Sunday, December 27 was Canon David Frost’s last Sunday as team rector of Rye and Rye Harbour, Playden, Iden, Camber and East Guldeford.
At his final service, church warden Graham Hurley (on the left in the picture above) led the tributes to David by reading from his holiday journal when he and his wife Ruth stayed in a holiday cottage in 2011 and attended St Mary’s.
It turned out to be the David’s first service and he recalled that the sermon was “refreshingly illuminating” and over the many sermons he has heard since he has not changed his mind that David “casts many lights on the gospels with scholarship, a wide range of references and humour”.
Graham has observed David’s kindness with baptism families, many unfamiliar with the ways of the Church of England, and seemed to always be able to calm the most fractious baby and show his delight at welcoming a child into the Christian family. David is also always so kind and reassuring with couples who are getting married, delighting in the love of the couple and again so kind and sympathetic with the mourners at funerals.
Teaching before ordination
David taught at the Royal Grammar School, Guildford before his ordination and he was team vicar for Iden and Playden 1990-1994, then vicar of Sidley, Bexhill and rural dean there before coming to Rye in 2010, soon becoming rural dean again, and he was also Mothers’ Union chaplain for the Diocese of Chichester.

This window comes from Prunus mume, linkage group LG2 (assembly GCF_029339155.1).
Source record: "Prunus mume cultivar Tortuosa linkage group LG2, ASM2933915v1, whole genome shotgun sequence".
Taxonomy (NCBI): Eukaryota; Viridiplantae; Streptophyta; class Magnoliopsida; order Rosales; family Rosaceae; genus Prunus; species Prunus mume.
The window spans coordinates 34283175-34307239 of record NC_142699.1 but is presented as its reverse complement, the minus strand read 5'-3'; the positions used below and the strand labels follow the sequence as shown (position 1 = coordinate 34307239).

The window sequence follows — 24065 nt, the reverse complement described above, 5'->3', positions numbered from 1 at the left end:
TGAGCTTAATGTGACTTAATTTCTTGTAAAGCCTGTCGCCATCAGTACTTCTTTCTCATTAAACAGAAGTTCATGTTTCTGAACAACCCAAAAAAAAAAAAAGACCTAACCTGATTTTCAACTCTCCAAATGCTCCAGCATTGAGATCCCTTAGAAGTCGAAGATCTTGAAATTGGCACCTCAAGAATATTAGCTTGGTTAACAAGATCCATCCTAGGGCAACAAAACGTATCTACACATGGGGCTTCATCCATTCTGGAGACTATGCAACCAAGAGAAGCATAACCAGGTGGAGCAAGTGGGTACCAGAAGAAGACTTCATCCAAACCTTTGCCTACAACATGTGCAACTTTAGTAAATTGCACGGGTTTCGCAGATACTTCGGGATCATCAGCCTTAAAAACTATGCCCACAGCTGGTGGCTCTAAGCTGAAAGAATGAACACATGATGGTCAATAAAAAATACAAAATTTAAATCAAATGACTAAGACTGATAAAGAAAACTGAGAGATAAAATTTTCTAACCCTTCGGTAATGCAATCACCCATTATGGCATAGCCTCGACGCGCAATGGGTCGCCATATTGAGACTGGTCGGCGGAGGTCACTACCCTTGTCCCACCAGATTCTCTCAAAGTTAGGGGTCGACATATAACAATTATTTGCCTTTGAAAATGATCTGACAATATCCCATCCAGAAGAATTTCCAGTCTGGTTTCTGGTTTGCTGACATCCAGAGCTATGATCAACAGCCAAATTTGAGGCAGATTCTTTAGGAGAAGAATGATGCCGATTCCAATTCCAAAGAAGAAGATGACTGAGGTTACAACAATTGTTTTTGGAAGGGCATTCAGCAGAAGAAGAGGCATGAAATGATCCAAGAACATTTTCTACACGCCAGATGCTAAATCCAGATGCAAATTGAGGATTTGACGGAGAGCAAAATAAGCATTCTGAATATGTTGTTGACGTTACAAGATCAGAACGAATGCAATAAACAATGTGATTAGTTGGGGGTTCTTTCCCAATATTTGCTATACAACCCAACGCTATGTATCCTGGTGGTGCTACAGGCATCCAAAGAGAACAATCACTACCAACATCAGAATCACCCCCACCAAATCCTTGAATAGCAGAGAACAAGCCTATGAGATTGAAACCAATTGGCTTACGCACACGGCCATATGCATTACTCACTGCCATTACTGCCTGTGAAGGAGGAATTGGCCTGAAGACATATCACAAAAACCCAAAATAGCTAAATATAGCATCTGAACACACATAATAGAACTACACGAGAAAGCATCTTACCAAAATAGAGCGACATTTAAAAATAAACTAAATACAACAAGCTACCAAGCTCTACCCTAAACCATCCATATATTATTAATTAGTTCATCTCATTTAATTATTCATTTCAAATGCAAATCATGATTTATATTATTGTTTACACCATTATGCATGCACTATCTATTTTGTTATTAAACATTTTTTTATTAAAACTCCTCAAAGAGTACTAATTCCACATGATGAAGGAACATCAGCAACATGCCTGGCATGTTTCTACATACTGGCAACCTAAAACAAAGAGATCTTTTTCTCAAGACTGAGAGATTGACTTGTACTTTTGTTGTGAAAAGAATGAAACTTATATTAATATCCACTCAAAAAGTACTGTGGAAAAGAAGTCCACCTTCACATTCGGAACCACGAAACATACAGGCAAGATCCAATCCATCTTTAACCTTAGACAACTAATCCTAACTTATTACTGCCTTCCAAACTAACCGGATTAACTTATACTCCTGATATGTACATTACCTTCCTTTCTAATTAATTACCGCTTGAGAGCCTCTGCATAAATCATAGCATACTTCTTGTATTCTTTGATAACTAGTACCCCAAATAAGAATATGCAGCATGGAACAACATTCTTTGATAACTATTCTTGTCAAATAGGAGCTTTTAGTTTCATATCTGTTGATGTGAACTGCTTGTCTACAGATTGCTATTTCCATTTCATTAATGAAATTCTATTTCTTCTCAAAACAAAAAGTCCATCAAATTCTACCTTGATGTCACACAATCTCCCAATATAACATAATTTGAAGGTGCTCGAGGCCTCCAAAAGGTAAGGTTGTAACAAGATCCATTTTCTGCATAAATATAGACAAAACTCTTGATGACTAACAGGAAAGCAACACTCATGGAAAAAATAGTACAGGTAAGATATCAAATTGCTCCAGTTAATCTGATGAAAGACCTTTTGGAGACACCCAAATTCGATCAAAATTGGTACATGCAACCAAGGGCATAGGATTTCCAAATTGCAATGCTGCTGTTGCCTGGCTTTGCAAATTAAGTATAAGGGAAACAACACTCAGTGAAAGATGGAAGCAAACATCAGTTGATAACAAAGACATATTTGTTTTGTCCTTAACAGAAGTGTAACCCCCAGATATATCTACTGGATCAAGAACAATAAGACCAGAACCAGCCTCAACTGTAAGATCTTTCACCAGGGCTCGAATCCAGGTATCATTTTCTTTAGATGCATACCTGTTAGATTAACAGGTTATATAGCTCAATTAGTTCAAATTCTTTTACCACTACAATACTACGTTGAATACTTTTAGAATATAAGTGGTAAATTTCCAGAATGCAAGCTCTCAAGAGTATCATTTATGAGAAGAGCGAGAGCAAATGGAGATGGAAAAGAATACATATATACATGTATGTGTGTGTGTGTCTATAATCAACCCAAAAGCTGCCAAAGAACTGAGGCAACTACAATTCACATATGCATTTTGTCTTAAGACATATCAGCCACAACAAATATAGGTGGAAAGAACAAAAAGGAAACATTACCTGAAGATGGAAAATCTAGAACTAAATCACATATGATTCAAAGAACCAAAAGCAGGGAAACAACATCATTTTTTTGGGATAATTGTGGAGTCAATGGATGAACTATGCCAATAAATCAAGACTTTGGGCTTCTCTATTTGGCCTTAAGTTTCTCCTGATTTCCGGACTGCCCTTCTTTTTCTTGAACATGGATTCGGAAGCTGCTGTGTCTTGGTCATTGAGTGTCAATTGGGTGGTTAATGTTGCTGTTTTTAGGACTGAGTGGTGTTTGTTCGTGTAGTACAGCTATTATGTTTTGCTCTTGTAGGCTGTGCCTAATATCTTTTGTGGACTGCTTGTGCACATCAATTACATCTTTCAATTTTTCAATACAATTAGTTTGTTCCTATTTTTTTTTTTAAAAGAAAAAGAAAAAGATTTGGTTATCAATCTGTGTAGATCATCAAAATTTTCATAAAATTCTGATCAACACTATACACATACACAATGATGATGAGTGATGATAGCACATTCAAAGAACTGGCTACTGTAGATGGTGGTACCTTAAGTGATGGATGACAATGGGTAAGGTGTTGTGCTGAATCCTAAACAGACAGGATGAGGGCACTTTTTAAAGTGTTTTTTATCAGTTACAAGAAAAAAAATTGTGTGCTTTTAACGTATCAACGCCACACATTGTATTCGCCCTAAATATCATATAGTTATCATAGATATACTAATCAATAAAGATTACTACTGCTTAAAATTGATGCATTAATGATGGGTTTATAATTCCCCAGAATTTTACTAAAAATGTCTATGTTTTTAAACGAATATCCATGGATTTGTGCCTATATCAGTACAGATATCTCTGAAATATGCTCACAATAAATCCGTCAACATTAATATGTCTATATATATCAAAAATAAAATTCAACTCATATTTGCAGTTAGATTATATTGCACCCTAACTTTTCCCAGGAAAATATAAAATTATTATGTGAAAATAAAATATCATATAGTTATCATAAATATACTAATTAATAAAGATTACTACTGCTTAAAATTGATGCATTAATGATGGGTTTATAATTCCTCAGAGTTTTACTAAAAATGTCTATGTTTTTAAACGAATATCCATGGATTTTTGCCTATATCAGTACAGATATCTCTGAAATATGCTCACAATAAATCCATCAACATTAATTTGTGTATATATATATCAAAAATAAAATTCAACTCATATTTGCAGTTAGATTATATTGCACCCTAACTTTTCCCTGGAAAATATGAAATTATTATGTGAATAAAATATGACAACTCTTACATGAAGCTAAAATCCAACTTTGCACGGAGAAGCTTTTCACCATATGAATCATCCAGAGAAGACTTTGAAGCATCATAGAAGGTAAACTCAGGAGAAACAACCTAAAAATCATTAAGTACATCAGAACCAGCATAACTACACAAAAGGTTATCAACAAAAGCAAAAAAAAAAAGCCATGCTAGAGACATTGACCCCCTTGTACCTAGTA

Graham said that David can always play the organ at the drop of a hat (in fact he accompanied the singing at a Billy Graham rally) and he has seen him relishing conducting a full church at the annual carol concert. On behalf of the congregation he presented a card, the current equivalent of a cheque, and their best wishes for a happy and fulfilled retirement.
Fiona Gill, Baptist minister of Rye, then spoke on behalf of Churches Together in Rye and District, and thanked David for all his contribution to the churches and said she will miss him. The ministers have had a unique relationship and worked so well together, which is not always the case and she particularly valued that.
Because the church leaders worked together, the congregations have done so too and the monthly United Services and contribution of members of the churches to the food bank, Street Pastors, Christian Aid week, and the Good Friday Walk of Witness have been a sign of this.
She thanked him for his hospitality in the rectory and presented him with a supply of coffee. She then prayed with him and asked God’s blessing on the next stage of his life in retirement and with his new wife, and then David thanked everyone for the gifts, before speaking about the challenges of being rector of Rye which he has enjoyed, saying that he is not moving far and will be seen around in Rye, although he promises he will not interfere.
Image Credits: Shelley Jebb .